A Decline in Housing Ads? Newspapers Not Listening

Real-Estate Advertising Is on the Rise, but Analysts Warn Bubble Could Burst

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CHICAGO (AdAge.com) -- Real-estate advertising was one of the few bright spots amid the dismal first-quarter results reported by major newspaper publishers earlier this month, but some on Wall Street think that publishers are deluding themselves into thinking the slowdown afflicting housing sales won't dent their ad sales anytime soon.
McClatchy Chairman-CEO Gary M. Pruitt
McClatchy Chairman-CEO Gary M. Pruitt

Major U.S. publishers, including USA Today publisher Gannett Co., Los Angeles Times publisher Tribune Co. and Sacramento Bee publisher McClatchy Co. all recorded real-estate sales growth in excess of 20% during the first quarter, buoying otherwise disappointing results.

"McClatchy doesn't acknowledge a bubble could burst," wrote Merrill Lynch analyst Lauren Fine. "Yes, it's dangerous," added Edward J. Atorino, an analyst with Benchmark Global Partners. "It's a bubble, and it's the only thing holding up right now."

Publishing executives said they've spent much of the past few years expecting a slowdown, due to the cooling of frenzied real-estate speculation nationwide. But they're now convinced any advertising declines are further off -- precisely because of that cooling.

'We just shut up'
"Two years ago we thought they would weaken, and then last year we thought they would weaken, and so we kept on being wrong about that," McClatchy Chairman-CEO Gary M. Pruitt told analysts April 13. "So we just shut up."

Mr. Pruitt and executives at other publishers said the slackening of home sales nationwide has actually boosted their sales, because houses that sit on the market longer need to advertise more. "It is the sweet spot for newspapers," he said. "Real estate is getting stronger, not weaker."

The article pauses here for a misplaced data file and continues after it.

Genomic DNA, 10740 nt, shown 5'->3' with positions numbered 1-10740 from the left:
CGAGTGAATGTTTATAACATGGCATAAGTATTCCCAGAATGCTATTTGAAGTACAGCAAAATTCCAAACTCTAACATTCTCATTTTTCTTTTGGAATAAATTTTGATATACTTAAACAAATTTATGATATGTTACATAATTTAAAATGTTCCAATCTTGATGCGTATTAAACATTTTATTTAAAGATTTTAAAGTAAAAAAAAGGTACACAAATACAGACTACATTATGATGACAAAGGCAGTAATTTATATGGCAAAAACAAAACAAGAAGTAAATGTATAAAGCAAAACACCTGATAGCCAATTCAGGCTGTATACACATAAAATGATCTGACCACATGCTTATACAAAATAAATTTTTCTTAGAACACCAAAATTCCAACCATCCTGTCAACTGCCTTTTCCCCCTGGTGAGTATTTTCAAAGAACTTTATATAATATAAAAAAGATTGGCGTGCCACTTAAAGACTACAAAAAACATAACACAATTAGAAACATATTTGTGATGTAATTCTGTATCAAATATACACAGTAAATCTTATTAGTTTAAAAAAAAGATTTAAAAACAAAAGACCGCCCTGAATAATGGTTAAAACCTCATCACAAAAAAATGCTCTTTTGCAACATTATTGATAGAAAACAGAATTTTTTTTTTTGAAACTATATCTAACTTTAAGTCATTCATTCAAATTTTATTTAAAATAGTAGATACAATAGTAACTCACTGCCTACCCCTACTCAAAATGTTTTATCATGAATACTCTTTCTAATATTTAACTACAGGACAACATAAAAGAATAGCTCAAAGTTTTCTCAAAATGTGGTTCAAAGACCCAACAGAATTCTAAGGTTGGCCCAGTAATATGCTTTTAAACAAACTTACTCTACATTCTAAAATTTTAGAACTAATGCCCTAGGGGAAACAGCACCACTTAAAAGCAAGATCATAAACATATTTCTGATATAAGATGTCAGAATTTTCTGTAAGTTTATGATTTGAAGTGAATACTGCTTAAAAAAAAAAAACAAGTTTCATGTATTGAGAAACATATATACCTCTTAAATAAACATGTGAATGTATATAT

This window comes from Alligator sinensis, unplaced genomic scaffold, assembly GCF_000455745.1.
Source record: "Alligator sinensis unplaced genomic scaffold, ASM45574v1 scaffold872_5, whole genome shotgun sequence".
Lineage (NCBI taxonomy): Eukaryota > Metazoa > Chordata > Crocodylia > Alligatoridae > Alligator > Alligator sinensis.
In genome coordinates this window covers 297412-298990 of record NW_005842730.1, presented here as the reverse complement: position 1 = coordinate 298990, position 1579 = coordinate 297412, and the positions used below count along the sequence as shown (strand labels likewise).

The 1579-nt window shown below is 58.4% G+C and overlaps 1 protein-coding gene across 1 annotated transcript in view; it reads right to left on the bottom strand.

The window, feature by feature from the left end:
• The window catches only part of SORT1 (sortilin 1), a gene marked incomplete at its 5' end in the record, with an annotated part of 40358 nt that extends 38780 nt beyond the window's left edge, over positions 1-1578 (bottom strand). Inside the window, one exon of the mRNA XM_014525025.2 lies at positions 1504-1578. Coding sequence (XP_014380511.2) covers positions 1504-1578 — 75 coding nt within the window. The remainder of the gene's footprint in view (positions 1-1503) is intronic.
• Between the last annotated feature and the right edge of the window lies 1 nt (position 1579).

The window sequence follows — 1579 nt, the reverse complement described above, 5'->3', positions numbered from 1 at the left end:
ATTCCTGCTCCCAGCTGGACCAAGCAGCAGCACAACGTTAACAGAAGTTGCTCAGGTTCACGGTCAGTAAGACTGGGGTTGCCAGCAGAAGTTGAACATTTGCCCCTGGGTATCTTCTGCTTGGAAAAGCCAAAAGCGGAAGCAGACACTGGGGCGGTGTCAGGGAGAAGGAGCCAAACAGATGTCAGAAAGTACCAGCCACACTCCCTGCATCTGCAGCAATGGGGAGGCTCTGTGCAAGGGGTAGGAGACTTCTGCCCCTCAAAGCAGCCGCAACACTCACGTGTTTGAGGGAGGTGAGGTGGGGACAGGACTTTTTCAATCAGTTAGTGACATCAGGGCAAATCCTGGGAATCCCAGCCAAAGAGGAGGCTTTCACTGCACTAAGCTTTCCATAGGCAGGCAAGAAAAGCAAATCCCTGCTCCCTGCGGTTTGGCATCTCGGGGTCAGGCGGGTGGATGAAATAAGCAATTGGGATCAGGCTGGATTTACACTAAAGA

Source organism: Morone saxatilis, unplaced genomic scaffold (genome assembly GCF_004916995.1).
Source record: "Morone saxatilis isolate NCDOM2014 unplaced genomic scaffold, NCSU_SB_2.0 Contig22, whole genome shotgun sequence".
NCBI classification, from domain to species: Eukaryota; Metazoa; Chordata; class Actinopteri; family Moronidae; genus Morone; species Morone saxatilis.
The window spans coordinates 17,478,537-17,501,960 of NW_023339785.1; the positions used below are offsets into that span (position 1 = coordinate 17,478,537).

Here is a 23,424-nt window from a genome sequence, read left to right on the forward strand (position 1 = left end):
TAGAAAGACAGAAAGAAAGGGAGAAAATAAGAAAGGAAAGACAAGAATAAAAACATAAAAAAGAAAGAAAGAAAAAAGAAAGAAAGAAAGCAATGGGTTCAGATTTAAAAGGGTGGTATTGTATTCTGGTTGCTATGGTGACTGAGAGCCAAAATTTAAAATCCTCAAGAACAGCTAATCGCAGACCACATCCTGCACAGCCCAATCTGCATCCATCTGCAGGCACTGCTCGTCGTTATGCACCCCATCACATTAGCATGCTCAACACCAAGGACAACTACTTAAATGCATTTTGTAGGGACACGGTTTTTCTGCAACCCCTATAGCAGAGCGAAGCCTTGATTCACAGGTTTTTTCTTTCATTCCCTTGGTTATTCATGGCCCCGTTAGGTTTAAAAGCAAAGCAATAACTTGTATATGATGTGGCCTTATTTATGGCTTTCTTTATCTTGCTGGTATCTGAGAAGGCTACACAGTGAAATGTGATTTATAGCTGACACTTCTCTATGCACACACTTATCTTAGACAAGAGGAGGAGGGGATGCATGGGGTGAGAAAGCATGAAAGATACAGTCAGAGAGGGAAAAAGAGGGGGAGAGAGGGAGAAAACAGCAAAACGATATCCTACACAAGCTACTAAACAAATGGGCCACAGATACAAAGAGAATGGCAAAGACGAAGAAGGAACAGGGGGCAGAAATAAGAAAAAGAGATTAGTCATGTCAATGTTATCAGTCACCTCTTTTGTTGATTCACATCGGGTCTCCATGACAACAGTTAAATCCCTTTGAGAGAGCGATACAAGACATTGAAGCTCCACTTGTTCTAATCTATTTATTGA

But some analysts said it's wishful thinking to expect a sector's slowdown to grow advertising for long. And, given the weakness in most other advertising categories, any sooner-than-expected real-estate slump could be disastrous.

Real-estate advertising has become more important to publishers, in part, because it's one of the few significant classified-advertising categories where they seem to have successfully fended off the Internet and other emerging media channels.

Real-estate advertising online actually declined about 2% during 2005, according to TNS Media Intelligence. "Brokers find there's a customer expectation to see an ad in the local newspaper," said Jim Townsend, a principal at Classified Intelligence, a Florida-based classified ad industry consultancy.
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